In the end, this workshop gave me food for thought, though not necessarily a lot of optimistic thought. It’s comforting to know that there are professionals out there who understand the developmental needs of students and create quality programming based on this knowledge. But it is quite discomforting to know that these professionals have very little say in the metrics that control our classrooms and dictate how students are being forced to spend their time.

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The Art of Teaching: Reflecting on a Trip to Golden Apple

Hello again!

I just now returned from a UCIEP trek to Golden Apple, a foundation that focuses on the importance of teachers in Illinois classrooms and offers a collective initiatives aimed at teacher appreciation, professional development, and scholarship opportunities. We had the opportunity to meet with a large number of staff at the foundation, almost all of whom told their own narratives of past and present experience as teachers in K-12 classrooms. I very much enjoyed introductions by Dom (Dominic Belmonte, President & CEO of the foundation), a very charismatic leader who describes himself as a South Side Italian who relied on his moxy to succeed, both in life and as a teacher. When talking about teaching, Dom said:

“It’s an artisan’s kind of work. We’re artists.”

This statement is very simple, relaying a sentiment that is often articulated by the best of teachers, and yet it got me thinking. How do teachers find teaching as a profession? Golden Apple offers aspiring teachers scholarship opportunities, and those who become fellows are offered an array of professional development opportunities in order to achieve their goal of becoming teachers, and furthermore, to become good teachers. For those who already teach, Golden Apple offers awards that recognize outstanding, committed teachers, and provides them with further professional development, as well as the opportunity to teach classes to others in the teaching profession. But all of these opportunities come to those teachers who already are or know they want to be teachers. So, the question remains: how do people discover their desire to be teachers?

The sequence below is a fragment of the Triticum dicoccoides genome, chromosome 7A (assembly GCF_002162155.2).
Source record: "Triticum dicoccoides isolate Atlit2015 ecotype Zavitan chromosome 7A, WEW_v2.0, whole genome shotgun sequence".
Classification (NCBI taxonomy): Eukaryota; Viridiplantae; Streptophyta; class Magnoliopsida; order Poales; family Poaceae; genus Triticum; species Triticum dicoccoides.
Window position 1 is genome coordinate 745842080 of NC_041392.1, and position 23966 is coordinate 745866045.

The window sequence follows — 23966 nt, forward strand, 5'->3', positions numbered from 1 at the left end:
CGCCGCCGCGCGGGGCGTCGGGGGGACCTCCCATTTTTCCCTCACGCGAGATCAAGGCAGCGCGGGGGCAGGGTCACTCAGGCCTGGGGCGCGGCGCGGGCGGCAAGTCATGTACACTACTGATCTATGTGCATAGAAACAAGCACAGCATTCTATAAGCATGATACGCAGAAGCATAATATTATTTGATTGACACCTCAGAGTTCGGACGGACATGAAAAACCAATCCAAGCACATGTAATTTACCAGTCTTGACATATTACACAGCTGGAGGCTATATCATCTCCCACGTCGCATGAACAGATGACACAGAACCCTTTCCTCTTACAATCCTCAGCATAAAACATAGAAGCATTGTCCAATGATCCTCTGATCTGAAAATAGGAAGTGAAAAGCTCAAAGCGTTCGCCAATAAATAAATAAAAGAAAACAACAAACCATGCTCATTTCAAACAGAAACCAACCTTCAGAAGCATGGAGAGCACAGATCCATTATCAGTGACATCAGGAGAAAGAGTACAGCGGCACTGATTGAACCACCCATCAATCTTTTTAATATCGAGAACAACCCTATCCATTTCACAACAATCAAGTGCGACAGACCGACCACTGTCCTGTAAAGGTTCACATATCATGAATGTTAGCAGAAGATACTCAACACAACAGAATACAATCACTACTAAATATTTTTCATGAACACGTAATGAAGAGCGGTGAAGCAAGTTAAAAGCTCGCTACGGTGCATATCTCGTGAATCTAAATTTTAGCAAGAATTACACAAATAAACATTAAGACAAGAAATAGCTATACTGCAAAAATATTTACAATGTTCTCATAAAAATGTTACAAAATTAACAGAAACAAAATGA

Dom’s statement about teaching as an art form referred to the practical ingenuity and creativity that are crucial skills for teachers to have, particularly in the neediest schools. But I think there’s another practical dimension to this statement as well. Like artists, teachers must have passion. The work must be fulfilling to the individual on a deeper, emotional level (because, as we all know, most people in both professions are unlikely to ever achieve great material wealth). This passion doesn’t just allow people to take the risk of pursuing an insecure profession with difficult work and low pay. This passion doesn’t just make teachers–it makes good teachers. As all of the teachers and former teachers of Golden Apple articulated, it is the passion of a teacher that allows him or her to connect with children, make children believe that they give a damn about what happens to their students in and outside of the classroom setting.

The policy reforms that try to “fix” inner-city schools through the use of complex quantitative data and strict numerical metrics fail because they continue to miss the point. The point is that kids with high risk factors in dangerous environments require teachers who are not robots. They need teachers who are not scientifically proven efficient, and who are not chosen on the basis of their ability to follow a curriculum that is completely unrelated to the issues that impoverished children face in their everyday lives. These kids need teachers with passion. In short, these kids need artists.